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How to Manage ADHD and Homework

Written by Ann Dolin. Posted in guest-experts, Organization, School-Challenges
on 2012-01-10

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7 Ways that Parents can Help

Is your child easily distracted? Does homework that should take 45 minutes end up consuming two hours?  If so, you are probably a frustrated parent. Chances are you have learned that punishing inattentive behavior doesn’t work. The question is:  What works? Here are some ideas that might do the trick for managing ADHD and homework.

    • Set Up the Correct Type of Study Space

      Most inattentive students need a fairly quiet place to study, but a small group of these students thrive on the hum of a busy area. To determine the type of space your child needs, you’ll need to do some detective work.  For two days, have your child do his homework in a well-traveled area and then switch to a quieter area for the next two days. If you determine your child does better in a quiet place, find a couple of areas free from household action, but close enough to monitor his activity. Interestingly, kids retain more information when they vary the place in which they study.  Switching locations every day or few days is a good idea.

    • Don’t Fear the Floor

      For some students, sitting at a traditional desk isn’t productive; however, there are other options. One is an exercise ball chair (www.sitin¬comfort.com) which is a sturdy exercise ball in a steel frame with a comfortable back rest. Another option is a lap desk (www.roomitup.com) — a mini-desk that lies across your child’s lap. With a lap desk, the student can sit on the couch or another chair more comfortably. Some children actually perform better doing their homework standing up.  Still others need to stand, pace, or even lay on the floor; therefore, don’t fear the floor!

    • Make a Mountain a Molehill

      Depending on the age of your child, he may only be able to focus well for 20 minutes at a time. Often, the time you spend refocusing his efforts after 20 minutes may be better spent giving him a break so he can recharge and begin again. This can be done in two ways – by task or time.

      By task – Fold a worksheet in half. Instruct your child to do the top half, show it to you, and then finish the second half. Allow him to choose the problems or questions he wants to do first. When he’s done with half of them, go on to the rest.

      By length of time – Set the timer for 5, 10, or 15 minutes. Tell your child, “Work as hard as you can for this time. When the timer goes off, you can daydream or play for 5 minutes.” Another option is to set the timer for a length of time for which you absolutely know he’ll be successful. When he succeeds, lengthen the span by a minute.

    • Let Her Fidget

      Various studies have shown that distractible students can actually attend better when they are given something to hold or touch. A few good options are the Tangle Junior (www.tanglejtoys.com), Wikki Stix (www.wikkistix.com), or even a simple stress ball. By simply manipulating these toys in their hands, many students are better able to focus.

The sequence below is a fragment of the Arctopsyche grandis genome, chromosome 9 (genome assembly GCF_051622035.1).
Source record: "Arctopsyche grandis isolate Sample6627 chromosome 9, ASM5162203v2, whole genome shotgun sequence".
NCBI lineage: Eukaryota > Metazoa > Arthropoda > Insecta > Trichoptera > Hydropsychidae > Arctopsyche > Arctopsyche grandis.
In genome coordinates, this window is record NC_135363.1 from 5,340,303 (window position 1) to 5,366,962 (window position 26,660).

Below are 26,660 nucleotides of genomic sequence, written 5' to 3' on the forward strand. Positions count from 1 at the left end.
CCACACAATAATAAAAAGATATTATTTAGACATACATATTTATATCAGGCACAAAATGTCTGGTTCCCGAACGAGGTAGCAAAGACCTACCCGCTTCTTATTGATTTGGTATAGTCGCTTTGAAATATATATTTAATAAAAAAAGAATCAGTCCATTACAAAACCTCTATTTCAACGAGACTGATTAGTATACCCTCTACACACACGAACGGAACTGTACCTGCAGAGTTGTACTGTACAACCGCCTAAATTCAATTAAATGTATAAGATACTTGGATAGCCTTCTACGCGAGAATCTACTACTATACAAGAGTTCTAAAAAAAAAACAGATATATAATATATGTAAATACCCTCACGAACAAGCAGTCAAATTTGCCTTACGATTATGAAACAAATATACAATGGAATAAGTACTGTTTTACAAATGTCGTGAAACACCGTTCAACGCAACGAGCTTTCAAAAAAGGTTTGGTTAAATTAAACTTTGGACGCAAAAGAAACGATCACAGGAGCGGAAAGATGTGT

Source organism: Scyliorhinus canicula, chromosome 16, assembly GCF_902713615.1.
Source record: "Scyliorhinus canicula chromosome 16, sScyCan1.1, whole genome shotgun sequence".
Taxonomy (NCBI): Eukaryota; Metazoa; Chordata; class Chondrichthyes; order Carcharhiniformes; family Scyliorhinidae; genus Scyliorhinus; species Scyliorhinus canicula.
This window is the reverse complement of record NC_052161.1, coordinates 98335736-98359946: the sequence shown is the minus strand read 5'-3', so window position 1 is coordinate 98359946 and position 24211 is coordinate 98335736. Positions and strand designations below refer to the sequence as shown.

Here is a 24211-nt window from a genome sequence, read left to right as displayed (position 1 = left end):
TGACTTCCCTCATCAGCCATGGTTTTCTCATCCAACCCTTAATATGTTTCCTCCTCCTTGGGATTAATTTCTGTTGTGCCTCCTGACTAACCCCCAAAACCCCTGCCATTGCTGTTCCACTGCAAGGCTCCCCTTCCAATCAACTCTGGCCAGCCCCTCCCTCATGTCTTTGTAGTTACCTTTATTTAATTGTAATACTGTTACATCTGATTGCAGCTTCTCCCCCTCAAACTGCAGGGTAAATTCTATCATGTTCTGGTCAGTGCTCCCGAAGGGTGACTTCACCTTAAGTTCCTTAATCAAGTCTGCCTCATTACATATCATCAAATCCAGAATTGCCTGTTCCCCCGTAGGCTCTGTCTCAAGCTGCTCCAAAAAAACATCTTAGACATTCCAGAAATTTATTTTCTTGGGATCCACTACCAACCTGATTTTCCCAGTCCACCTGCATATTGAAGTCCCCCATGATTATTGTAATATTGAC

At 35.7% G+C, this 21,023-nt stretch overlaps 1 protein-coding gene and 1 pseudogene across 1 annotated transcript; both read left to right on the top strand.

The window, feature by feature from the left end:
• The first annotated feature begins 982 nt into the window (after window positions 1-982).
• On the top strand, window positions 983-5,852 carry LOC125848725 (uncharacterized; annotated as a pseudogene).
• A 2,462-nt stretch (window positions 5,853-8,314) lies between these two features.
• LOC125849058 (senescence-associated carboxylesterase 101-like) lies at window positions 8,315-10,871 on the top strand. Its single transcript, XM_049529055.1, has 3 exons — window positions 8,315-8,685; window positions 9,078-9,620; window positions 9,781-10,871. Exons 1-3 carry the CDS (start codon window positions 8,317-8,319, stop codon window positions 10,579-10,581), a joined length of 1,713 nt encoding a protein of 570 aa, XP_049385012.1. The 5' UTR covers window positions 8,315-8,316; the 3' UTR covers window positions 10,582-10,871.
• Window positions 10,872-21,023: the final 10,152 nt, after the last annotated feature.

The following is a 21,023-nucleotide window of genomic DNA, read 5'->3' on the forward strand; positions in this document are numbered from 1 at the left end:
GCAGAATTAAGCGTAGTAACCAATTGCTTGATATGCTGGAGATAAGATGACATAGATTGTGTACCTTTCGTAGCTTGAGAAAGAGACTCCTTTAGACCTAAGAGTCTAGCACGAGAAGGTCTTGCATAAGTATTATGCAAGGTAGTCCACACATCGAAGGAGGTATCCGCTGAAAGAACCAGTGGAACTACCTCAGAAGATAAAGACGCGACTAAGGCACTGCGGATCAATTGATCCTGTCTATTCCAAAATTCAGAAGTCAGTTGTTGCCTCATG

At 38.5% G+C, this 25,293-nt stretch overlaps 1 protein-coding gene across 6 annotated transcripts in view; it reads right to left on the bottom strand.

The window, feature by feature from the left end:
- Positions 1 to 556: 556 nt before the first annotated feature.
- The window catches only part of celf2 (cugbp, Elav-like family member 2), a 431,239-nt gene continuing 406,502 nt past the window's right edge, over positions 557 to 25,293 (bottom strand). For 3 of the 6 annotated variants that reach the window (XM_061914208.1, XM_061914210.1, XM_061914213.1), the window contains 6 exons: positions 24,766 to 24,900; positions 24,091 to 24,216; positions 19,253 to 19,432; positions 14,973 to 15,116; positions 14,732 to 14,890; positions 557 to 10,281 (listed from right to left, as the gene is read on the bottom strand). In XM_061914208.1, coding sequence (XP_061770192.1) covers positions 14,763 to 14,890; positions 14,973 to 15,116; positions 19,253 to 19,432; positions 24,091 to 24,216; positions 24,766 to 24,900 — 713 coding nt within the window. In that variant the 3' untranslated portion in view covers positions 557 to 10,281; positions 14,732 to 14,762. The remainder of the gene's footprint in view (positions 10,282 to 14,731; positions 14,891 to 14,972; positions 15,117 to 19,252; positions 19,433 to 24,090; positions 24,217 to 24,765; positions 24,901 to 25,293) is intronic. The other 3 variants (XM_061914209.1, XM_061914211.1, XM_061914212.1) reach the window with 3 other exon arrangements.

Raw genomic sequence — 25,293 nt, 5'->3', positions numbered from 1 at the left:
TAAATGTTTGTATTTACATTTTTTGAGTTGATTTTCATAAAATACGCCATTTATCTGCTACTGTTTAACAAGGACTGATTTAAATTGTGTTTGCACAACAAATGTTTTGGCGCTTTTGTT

• Insist On Exercise – The Miracle Drug

      Aerobic exercise almost immediately elevates the chemicals in the brain that increase attention and focus. These chemicals act a bit like Ritalin or other medications used to treat ADHD.  With frequent aerobic exercise, a distractible student can improve his ability to learn, so be sure to encourage your child to get out and exercise regularly.

    • Nag No More

      If you feel like the only way your child can focus and finish is with your constant reminders, try a different method.  Ask your child how many reminders she’ll need to finish an assignment.  If she says she’ll need two reminders, then stick to that number.  When she’s off track, state that you are giving a warning and then walk away. At any point when you see that she’s doing the right thing, praise her diligence. By giving warnings and positively reinforcing on task behavior, constant reminders will be gone for good.

    • Keep a Homework Log

      Teachers may be unaware that homework is so problematic. They only see the final, corrected product, not the inordinate amount of effort behind it. For at least one week, jot down the date and length of homework. You may also want to document any reasons you see for your child’s homework struggles. Meet with the teacher and share the information you’ve recorded. Ask for suggestions to help your child accomplish homework tasks. Remember, students should be spending about 10 minutes per grade level on homework per night.

Try using a few of these strategies and see what works with your child.  Odds are he or she will be focusing and completing work in no time at all!

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Ann Dolin

Ann Dolin

Ann Dolin is a former Fairfax County Public School teacher with 20 years of teaching and tutoring experience. She has degrees in child psychology and special education. Ann founded Educational Connections, a tutoring company, in 1998 to provide 1-to-1 instruction in all academic areas and study skills. Today her company employs over 160 subject-matter expert tutors. They have helped over 5,000 students in the metropolitan D.C. area. Ann currently sits on the board of the International Dyslexia Association as well as CHADD of Northern Virginia, which stands for Children and Adults with Attention Deficit Disorder. She is the author of  Homework Made Simple: Tips, Tools, and Solutions to Stress-Free Homework, which recently received many awards. These include Parenting Book of the Year from Ben Franklin, Mom’s Choice, and Forward Book Reviews. You can connect with Ann on Facebook at http://www.facebook.com/educationalconnections.

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